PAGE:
What Are Energy Bands?

Energy Bands Description

In gaseous substances, the arrangement of molecules is spread apart and are not so close to each other. In liquids, the molecules are closer to each other. But, in solids, the molecules are closely arranged together, due to this atoms of molecules tend to move into the orbitals of neighbouring atoms. Hence, the electron orbitals overlap when atoms come together.

In solids, several bands of energy levels are formed due to the intermixing of atoms in solids. We call these set of energy levels as energy bands.

Formation of Energy Bands

In an isolated atom, the electrons in each orbit possess definite energy. But, in the case of solids, the energy level of the outermost orbit electrons is affected by the neighbouring atoms.

When two isolated charges are brought close to each other, the electrons in the outermost orbit experience an attractive force from the nearest or neighbouring atomic nucleus. Due to this reason, the energies of the electrons will not be at the same level, the energy levels of electrons are changed to a value which is higher or lower than that of the original energy level of the electron.

The electrons in the same orbit exhibit different energy levels. The grouping of these different energy levels is known as the energy band.

However, the energy of the inner orbit electrons is not much affected by the presence of neighbouring atoms.

Classification of Energy Bands

Valence Band

The electrons in the outermost shell are known as valence electrons. These valence electrons contain a series of energy levels and form an energy band known as the valence band. The valence band has the highest occupied energy.

Conduction Band

The valence electrons are not tightly held to the nucleus due to which a few of these valence electrons leave the outermost orbit even at room temperature and become free electrons. The free electrons conduct current in conductors and are therefore known as conduction electrons. The conduction band is one that contains conduction electrons and has the lowest occupied energy levels.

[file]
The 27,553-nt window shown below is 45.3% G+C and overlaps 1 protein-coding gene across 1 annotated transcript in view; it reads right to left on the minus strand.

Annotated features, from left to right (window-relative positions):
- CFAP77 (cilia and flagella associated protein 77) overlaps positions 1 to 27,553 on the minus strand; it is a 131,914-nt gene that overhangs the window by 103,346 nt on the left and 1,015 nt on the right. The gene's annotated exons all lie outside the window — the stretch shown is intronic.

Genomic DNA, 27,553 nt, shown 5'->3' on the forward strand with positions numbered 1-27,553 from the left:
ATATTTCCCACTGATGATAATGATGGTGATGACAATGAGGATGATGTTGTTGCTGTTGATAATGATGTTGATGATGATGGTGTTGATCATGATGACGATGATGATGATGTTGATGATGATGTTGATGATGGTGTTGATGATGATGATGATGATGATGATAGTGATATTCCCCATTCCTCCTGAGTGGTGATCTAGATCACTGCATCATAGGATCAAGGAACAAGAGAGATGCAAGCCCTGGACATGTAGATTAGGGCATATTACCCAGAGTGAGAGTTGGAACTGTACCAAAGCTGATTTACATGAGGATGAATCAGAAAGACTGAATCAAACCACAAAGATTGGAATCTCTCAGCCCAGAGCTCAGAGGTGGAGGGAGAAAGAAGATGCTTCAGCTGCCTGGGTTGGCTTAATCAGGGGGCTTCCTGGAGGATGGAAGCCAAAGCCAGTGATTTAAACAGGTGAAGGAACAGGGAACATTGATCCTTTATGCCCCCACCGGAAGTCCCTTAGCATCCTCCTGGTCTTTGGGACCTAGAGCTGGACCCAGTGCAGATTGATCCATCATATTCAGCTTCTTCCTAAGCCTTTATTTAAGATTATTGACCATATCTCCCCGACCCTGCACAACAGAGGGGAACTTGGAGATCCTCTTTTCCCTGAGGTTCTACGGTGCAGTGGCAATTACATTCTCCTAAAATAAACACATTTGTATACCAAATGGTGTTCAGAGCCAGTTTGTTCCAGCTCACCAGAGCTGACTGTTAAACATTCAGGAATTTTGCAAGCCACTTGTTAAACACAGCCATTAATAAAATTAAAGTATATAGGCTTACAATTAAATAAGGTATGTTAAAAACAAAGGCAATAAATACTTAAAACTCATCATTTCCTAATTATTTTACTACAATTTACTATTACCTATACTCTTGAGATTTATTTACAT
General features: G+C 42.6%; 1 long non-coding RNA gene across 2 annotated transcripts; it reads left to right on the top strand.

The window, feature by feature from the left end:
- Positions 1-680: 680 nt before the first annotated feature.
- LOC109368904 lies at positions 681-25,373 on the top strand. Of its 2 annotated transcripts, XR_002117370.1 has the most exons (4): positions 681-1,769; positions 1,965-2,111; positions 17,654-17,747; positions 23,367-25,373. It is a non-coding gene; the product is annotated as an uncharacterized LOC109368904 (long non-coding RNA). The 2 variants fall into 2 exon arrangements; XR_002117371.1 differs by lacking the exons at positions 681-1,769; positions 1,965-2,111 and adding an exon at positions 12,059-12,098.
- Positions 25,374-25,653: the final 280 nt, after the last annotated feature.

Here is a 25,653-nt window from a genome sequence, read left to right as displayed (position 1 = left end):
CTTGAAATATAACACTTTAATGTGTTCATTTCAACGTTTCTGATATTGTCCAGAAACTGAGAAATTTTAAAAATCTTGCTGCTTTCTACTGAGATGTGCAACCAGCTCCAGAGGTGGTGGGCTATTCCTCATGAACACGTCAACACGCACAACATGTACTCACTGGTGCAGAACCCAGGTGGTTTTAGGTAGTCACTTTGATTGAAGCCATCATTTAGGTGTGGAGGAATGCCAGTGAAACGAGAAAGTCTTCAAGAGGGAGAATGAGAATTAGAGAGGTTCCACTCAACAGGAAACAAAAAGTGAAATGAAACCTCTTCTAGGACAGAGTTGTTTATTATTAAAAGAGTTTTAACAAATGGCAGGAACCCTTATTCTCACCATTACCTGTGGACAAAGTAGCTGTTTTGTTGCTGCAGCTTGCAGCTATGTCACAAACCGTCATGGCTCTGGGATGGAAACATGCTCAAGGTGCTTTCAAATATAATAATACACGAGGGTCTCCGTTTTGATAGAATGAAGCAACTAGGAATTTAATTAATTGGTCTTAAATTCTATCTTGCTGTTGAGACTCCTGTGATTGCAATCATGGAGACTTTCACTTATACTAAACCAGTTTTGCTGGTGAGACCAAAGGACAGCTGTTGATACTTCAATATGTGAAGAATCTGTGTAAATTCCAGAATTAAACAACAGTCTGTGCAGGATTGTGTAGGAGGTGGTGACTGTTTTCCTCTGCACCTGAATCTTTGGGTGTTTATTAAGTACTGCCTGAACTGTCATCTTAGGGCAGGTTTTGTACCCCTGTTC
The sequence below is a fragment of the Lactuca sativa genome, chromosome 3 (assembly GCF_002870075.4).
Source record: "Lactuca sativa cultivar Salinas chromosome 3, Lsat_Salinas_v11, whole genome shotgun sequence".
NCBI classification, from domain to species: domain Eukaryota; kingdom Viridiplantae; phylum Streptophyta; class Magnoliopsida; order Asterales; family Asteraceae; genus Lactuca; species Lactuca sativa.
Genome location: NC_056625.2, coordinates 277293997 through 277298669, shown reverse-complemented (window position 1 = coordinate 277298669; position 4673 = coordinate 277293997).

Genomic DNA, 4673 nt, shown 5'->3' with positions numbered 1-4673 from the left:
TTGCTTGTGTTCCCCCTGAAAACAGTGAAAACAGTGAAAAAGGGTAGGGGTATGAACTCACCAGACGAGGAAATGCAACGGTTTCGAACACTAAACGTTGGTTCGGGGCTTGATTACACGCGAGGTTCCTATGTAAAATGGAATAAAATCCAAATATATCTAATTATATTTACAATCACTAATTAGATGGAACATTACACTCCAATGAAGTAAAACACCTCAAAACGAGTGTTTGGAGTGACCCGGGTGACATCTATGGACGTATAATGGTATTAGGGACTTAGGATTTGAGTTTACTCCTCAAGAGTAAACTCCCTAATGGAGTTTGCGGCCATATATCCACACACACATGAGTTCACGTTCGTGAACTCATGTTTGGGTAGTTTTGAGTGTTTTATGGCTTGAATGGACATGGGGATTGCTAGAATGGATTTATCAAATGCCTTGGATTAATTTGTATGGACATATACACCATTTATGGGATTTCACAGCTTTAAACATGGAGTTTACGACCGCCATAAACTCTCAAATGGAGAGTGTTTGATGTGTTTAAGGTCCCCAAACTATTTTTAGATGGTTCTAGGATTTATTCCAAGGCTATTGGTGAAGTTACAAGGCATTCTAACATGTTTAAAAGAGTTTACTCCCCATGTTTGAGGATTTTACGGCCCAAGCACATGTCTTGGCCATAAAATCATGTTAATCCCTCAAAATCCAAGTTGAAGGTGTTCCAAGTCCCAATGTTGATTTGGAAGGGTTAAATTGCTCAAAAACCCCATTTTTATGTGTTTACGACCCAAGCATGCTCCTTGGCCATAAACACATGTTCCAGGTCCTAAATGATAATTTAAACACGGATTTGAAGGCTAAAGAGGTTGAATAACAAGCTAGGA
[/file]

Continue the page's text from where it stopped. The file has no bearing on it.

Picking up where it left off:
Forbidden Energy Gap

The gap between the valence band and the conduction band is referred to as the forbidden gap. As the name suggests, the forbidden gap doesn’t have any energy and no electrons stay in this band. If the forbidden energy gap is greater, then the valence band electrons are tightly bound or firmly attached to the nucleus. We require some amount of external energy that is equal to the forbidden energy gap.

The figure below shows the conduction band, valence band and the forbidden energy gap.

Energy Bands in Insulators, Conductors & Semiconductors


Gold, Aluminium, Silver, Copper, all these metals allow an electric current to flow through them.

There is no forbidden gap between the valence band and conduction band which results in the overlapping of both the bands. The number of free electrons available at room temperature is large.


Glass and wood are examples of the insulator. These substances do not allow electricity to pass through them. They have high resistivity and very low conductivity.

The energy gap in the insulator is very high up to 7eV. The material cannot conduct because the movement of the electrons from the valence band to the conduction band is not possible.


Germanium and Silicon are the most preferable material whose electrical properties lie in between semiconductors and insulators. The energy band diagram of semiconductors is shown where the conduction band is empty and the valence band is completely filled but the forbidden gap between the two bands is very small that is about 1eV. For Germanium, the forbidden gap is 0.72eV and for Silicon, it is 1.1eV. Thus, semiconductor requires small conductivity.

Energy Band Theory

According to Bohr’s theory, every shell of an atom contains a discrete amount of energy at different levels. Energy band theory explains the interaction of electrons between the outermost shell and the innermost shell. Based on the energy band theory, there are three different energy bands:

  1. Valence band
  2. Forbidden energy gap
  3. Conduction band

Frequently Asked Questions – FAQs


The valence band and the conduction band overlap in _____.

The valence band and the conduction band overlap in conductors.

What is the energy that a valence electron should have to jump from the valence band to the conduction band called?

The valence electrons must have the same energy as an energy gap to jump from the valence band to conduction band.

What is the energy gap between the valence and conduction band termed as?

The energy gap between the valence and the conduction band is termed as energy gap.

The band in which the electrons move freely is known as _____.

The band in which the electrons move freely is known as the conduction band.

What is a band model?

Band theory models the behaviour of electrons in solids by postulating the existence of energy bands. It successfully uses a material’s band structure to explain the many physical properties of solids.

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